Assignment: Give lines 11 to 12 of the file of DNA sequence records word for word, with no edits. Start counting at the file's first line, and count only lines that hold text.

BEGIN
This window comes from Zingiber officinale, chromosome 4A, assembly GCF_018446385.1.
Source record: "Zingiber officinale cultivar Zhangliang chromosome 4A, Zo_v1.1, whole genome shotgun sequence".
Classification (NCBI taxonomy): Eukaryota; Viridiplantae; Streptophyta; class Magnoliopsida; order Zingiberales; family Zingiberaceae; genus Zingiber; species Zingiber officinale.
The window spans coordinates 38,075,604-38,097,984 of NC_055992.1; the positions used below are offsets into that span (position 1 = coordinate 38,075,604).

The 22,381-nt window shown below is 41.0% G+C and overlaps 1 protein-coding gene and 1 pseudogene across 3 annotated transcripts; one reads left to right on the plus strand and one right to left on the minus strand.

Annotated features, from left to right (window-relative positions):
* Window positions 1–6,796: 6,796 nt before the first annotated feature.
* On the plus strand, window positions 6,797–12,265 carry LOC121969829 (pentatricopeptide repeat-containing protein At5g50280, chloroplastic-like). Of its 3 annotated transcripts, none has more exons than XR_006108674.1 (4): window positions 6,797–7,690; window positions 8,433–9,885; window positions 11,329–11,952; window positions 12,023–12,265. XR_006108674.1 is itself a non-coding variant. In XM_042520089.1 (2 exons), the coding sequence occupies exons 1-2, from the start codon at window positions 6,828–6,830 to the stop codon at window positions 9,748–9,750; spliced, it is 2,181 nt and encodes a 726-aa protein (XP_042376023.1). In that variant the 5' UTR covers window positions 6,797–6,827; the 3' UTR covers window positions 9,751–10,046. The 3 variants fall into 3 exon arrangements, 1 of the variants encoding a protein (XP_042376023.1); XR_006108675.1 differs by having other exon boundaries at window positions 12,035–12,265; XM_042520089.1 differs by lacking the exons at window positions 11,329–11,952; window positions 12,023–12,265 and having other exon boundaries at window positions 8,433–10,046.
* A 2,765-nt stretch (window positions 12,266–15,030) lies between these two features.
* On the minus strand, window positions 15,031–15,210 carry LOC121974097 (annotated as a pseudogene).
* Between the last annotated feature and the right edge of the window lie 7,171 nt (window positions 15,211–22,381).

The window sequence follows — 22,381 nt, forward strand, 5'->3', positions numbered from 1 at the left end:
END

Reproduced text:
* Between the last annotated feature and the right edge of the window lie 7,171 nt (window positions 15,211–22,381).

The window sequence follows — 22,381 nt, forward strand, 5'->3', positions numbered from 1 at the left end: